AKWESASNE, N.Y. – The St. Regis Mohawk Tribe, which has long battled the problems of smuggling in its border community, received a helping hand from the BIA in March. The BIA’s Office of Law Enforcement Services awarded the tribe’s police department a $263,000 grant to fight drug use, violent crime, and drug and human smuggling.
The news couldn’t have come at a better time.
In February, The New York Times published an article about drug smuggling in Indian country (“Drug Traffickers Find Haven in Shadows of Indian Country”) and referred to the Akwesasne community as “the black hole” used by criminals to transport drugs from Canada to the United States. In response, the tribe defended its efforts to combat crime in the community and argued that its tribally funded police force receives little funding from the federal government to defend the border.
“As the article’s author, Sarah Kershaw, pointed out, our law enforcement- and border security-related efforts receive little or no federal Homeland Security funding due to a quirk in the law which severely limits tribes from securing these resources,” the tribe said in February. “This is the real “black hole” that exists for our community. We continue to work with Congress to correct this inequity, but in the meantime, our tribe is absorbing the cost of the United States’ border security responsibility. Indeed, our tribe is working above and beyond our call of duty to address these law enforcement challenges.”
On March 3, the OLES issued a letter to the tribe awarding the funding.
“OLES acknowledges the dedication and hard work done by the St. Regis Mohawk Tribal Police Department,” wrote Christopher Chaney, deputy bureau director. “Law enforcement officers literally put their lives on the line every day at work and their sacrifices and public service help make our nation a much safer place.”
According to Brendan White, the tribe’s director of public information, the funds will be used to hire three or four additional police officers to patrol the 12-mile U.S./Canada border that runs through Akwesasne. The grant, as outlined, is to be used during the 2006 fiscal year.
“The tribe has always stated that more funding is needed in order for the tribal police to do their job effectively,” White said. “Nearly half of the 15-member police department’s time is spent on border enforcement, which can increase to around 80 percent in the winter season. Spending time on border enforcement takes them away from other public safety needs, so there is clearly a need for even more officers.”
Akwesasne lies partly in northern New York and partly in the Canadian provinces of Ontario and Quebec, making issues of border-crossing and policing complex. During the winter months, the rivers running through the territory freeze, creating ice bridges that enable Akwesasne Mohawks to cross freely from Canada to the United States without inspection. The frozen waters, though merely a convenience for commuters, creates a problem for police as smugglers move goods back and forth across the invisible border as well.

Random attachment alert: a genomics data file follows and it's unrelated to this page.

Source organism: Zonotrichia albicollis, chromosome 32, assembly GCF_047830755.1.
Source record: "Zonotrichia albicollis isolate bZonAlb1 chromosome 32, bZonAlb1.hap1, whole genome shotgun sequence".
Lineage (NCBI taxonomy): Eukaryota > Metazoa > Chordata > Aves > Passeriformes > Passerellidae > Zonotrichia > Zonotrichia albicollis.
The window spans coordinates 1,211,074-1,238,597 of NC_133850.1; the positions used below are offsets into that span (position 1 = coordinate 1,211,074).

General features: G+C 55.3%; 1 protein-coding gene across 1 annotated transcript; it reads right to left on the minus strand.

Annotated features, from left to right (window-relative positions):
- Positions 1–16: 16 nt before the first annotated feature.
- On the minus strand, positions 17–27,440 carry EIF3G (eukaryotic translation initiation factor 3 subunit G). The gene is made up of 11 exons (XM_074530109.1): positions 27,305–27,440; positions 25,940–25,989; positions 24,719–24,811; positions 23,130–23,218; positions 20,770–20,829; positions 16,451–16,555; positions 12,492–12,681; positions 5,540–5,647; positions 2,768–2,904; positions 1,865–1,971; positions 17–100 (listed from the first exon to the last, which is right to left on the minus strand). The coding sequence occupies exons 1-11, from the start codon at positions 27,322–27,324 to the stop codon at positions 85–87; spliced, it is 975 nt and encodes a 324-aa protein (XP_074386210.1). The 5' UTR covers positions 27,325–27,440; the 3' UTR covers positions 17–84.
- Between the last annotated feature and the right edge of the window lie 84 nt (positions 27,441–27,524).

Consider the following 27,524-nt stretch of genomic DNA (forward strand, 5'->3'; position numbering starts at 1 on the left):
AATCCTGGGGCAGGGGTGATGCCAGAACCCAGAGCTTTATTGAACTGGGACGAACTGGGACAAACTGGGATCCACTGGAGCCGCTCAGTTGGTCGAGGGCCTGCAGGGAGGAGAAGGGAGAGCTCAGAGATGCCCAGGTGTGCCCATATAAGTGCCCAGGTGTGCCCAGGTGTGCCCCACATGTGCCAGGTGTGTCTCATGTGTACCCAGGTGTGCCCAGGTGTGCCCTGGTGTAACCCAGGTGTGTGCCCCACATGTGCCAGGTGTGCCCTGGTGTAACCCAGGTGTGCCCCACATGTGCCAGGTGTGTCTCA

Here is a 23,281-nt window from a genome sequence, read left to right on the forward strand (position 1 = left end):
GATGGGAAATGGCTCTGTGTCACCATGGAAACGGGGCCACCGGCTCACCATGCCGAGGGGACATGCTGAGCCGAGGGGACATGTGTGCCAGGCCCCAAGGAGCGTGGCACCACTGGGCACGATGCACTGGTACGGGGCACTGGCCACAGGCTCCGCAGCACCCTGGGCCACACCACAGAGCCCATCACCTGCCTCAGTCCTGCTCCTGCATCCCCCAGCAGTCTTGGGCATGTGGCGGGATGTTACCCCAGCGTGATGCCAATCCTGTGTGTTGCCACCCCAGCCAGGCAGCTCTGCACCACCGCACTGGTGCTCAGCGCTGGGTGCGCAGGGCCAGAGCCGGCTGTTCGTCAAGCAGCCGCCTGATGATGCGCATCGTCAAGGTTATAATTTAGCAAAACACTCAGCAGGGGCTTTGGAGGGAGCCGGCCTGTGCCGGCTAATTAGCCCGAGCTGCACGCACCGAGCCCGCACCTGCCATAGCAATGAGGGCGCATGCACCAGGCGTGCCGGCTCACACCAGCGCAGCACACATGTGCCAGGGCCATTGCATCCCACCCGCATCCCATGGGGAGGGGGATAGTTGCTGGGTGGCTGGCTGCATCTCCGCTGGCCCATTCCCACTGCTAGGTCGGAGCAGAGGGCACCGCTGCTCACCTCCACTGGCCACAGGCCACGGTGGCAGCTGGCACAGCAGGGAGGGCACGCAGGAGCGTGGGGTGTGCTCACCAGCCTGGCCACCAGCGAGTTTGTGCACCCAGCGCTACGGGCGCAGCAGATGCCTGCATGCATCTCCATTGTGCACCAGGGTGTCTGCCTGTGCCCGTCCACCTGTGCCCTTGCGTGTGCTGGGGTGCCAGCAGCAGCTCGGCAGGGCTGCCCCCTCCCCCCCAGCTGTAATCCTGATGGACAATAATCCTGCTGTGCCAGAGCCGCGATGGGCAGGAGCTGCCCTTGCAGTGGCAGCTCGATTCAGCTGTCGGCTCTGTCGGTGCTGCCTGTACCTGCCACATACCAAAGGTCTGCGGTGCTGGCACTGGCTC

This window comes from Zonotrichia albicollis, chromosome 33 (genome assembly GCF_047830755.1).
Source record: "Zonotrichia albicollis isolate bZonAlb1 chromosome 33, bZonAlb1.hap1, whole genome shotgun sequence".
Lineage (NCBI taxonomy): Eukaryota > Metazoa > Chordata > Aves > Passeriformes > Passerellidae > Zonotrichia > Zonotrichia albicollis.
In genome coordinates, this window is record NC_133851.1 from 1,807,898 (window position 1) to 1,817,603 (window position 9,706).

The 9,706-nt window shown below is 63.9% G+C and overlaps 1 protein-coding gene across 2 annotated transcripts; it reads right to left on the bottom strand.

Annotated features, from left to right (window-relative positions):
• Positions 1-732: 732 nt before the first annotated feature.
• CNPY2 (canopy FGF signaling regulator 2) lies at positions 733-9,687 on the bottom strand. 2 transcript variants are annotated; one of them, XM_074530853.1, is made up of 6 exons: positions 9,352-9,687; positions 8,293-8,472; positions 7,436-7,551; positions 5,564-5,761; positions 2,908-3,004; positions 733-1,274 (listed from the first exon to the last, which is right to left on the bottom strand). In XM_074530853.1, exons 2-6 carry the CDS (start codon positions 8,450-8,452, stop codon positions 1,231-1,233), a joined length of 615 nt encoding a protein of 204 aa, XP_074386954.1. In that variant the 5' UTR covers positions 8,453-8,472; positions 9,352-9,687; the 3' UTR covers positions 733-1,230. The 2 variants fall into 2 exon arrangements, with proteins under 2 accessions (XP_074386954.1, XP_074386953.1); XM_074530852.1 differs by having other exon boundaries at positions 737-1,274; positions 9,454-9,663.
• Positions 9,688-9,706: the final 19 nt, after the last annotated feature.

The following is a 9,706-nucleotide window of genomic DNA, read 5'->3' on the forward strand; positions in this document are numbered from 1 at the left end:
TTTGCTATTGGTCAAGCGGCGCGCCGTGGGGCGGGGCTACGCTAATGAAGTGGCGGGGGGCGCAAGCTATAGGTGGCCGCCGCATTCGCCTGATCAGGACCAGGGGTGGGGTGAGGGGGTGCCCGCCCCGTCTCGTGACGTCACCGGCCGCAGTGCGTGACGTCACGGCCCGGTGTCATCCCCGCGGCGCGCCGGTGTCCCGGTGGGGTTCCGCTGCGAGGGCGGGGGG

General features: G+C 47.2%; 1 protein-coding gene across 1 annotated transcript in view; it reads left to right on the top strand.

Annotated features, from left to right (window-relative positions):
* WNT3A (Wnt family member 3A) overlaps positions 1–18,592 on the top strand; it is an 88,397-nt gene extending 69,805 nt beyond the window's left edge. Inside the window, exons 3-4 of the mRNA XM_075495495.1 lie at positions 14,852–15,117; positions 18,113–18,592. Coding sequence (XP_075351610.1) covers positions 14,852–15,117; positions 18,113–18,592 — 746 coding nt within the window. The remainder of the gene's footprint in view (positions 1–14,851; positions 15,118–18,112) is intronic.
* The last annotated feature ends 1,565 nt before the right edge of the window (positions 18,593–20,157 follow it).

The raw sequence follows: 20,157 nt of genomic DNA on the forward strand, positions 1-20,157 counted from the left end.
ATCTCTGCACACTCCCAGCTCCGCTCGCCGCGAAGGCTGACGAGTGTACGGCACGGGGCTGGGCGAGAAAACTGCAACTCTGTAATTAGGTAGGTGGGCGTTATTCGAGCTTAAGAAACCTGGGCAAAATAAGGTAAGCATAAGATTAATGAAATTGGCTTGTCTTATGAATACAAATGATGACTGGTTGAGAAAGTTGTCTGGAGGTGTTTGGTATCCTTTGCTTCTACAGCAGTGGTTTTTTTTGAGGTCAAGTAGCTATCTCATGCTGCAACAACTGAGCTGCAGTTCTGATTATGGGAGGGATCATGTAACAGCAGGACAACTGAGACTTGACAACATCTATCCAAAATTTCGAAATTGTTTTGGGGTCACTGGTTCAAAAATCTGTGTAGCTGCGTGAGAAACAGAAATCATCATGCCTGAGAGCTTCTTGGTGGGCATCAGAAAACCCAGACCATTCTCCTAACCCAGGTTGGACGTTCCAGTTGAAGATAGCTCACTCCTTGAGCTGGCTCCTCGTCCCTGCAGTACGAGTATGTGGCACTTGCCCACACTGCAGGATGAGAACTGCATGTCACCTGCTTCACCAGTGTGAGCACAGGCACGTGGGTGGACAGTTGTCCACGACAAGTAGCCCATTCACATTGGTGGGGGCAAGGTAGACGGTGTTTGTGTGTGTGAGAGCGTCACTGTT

The St. Regis Mohawk Tribal Police Department is responsible for patrolling the area of Akwesasne that lies on the U.S. side of border. The Akwesasne Mohawk Police Service has jurisdiction over the Canadian portions of the territory.
The tribe submitted an application to the OLES in early February and received the award letter in early March. Although they received less than what they’d asked for, according to White, “the amount that was received will provide additional manpower dedicated to border enforcement and drug smuggling.”
Chief of Police Andrew Thomas has remained committed to combating the drug-smuggling trade in Akwesasne.
“The role of our tribal police is essential in enforcing the international border and protecting our community against criminal activities,” Thomas said. “The money addresses a portion of funding needed in order for our police department to effectively respond as a first line of defense against illegal border crossings and drug smuggling.”
Congress appropriated funds to the OLES for FY 2006 specifically to address crime and offset the costs faced by under-funded police agencies in Indian country. The funds were signed into law by President Bush in September 2005.
In his letter to the tribe, Chaney said he performed a “careful analysis involving every Indian country law enforcement program in the United States” before deciding to award them $263,000. He asked the tribe, in return, to submit crime statistics and budget information to his department.
Though it’s uncertain if future funding will be available from the OLES, the tribe has an alternative plan to receive federal funding for the border patrol work of its police department. According to White, the SRMTPD has been chosen as one of 20 tribal police forces to participate in a pilot program and receive funding from the Department of Homeland Security under new federal legislation that has yet to be approved.
“Until that funding is available, the majority of the tribal police department’s funding will still come from revenues the tribe collects from tribal businesses,” White said. “Diverting tribal revenue to law enforcement, however, takes away needed funding for other community services and programs.”